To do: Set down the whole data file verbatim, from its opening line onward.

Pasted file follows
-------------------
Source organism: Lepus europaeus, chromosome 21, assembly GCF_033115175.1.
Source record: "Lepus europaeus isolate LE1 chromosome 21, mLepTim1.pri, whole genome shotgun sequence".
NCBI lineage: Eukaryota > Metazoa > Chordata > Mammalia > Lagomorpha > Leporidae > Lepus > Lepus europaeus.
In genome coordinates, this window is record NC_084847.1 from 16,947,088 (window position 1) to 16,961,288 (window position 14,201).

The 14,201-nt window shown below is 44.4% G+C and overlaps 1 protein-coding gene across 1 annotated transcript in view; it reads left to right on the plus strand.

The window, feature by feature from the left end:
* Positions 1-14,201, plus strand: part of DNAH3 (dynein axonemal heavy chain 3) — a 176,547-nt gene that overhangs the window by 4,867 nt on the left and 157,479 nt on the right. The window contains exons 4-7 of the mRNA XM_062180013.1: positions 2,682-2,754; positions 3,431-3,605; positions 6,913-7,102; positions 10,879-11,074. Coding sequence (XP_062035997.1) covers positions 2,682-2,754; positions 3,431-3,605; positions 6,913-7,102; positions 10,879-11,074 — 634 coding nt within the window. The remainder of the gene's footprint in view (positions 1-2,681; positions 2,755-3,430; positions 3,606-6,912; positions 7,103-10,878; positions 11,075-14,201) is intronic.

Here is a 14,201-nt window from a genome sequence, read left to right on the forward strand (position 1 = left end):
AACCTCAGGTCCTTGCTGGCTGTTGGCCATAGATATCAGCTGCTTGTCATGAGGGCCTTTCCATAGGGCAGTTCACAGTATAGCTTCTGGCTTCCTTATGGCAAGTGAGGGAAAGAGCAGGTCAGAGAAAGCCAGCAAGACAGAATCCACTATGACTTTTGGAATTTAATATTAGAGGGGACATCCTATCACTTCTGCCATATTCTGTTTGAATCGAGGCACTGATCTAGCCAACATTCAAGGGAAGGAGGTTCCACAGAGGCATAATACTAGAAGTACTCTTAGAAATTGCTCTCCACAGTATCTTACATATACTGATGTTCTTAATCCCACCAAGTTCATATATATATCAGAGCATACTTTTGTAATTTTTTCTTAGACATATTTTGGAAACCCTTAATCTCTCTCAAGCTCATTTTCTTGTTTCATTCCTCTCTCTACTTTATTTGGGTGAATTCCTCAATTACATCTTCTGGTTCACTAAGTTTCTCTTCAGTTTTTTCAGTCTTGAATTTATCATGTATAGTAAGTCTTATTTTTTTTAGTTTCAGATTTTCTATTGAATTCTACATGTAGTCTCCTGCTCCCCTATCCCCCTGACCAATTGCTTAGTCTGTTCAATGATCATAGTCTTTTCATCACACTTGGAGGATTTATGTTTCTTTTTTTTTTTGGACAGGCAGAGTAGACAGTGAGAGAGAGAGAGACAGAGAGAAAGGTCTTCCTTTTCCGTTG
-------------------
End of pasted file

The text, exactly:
Source organism: Lepus europaeus, chromosome 21, assembly GCF_033115175.1.
Source record: "Lepus europaeus isolate LE1 chromosome 21, mLepTim1.pri, whole genome shotgun sequence".
NCBI lineage: Eukaryota > Metazoa > Chordata > Mammalia > Lagomorpha > Leporidae > Lepus > Lepus europaeus.
In genome coordinates, this window is record NC_084847.1 from 16,947,088 (window position 1) to 16,961,288 (window position 14,201).

The 14,201-nt window shown below is 44.4% G+C and overlaps 1 protein-coding gene across 1 annotated transcript in view; it reads left to right on the plus strand.

The window, feature by feature from the left end:
* Positions 1-14,201, plus strand: part of DNAH3 (dynein axonemal heavy chain 3) — a 176,547-nt gene that overhangs the window by 4,867 nt on the left and 157,479 nt on the right. The window contains exons 4-7 of the mRNA XM_062180013.1: positions 2,682-2,754; positions 3,431-3,605; positions 6,913-7,102; positions 10,879-11,074. Coding sequence (XP_062035997.1) covers positions 2,682-2,754; positions 3,431-3,605; positions 6,913-7,102; positions 10,879-11,074 — 634 coding nt within the window. The remainder of the gene's footprint in view (positions 1-2,681; positions 2,755-3,430; positions 3,606-6,912; positions 7,103-10,878; positions 11,075-14,201) is intronic.

Here is a 14,201-nt window from a genome sequence, read left to right on the forward strand (position 1 = left end):
AACCTCAGGTCCTTGCTGGCTGTTGGCCATAGATATCAGCTGCTTGTCATGAGGGCCTTTCCATAGGGCAGTTCACAGTATAGCTTCTGGCTTCCTTATGGCAAGTGAGGGAAAGAGCAGGTCAGAGAAAGCCAGCAAGACAGAATCCACTATGACTTTTGGAATTTAATATTAGAGGGGACATCCTATCACTTCTGCCATATTCTGTTTGAATCGAGGCACTGATCTAGCCAACATTCAAGGGAAGGAGGTTCCACAGAGGCATAATACTAGAAGTACTCTTAGAAATTGCTCTCCACAGTATCTTACATATACTGATGTTCTTAATCCCACCAAGTTCATATATATATCAGAGCATACTTTTGTAATTTTTTCTTAGACATATTTTGGAAACCCTTAATCTCTCTCAAGCTCATTTTCTTGTTTCATTCCTCTCTCTACTTTATTTGGGTGAATTCCTCAATTACATCTTCTGGTTCACTAAGTTTCTCTTCAGTTTTTTCAGTCTTGAATTTATCATGTATAGTAAGTCTTATTTTTTTTAGTTTCAGATTTTCTATTGAATTCTACATGTAGTCTCCTGCTCCCCTATCCCCCTGACCAATTGCTTAGTCTGTTCAATGATCATAGTCTTTTCATCACACTTGGAGGATTTATGTTTCTTTTTTTTTTTGGACAGGCAGAGTAGACAGTGAGAGAGAGAGAGACAGAGAGAAAGGTCTTCCTTTTCCGTTG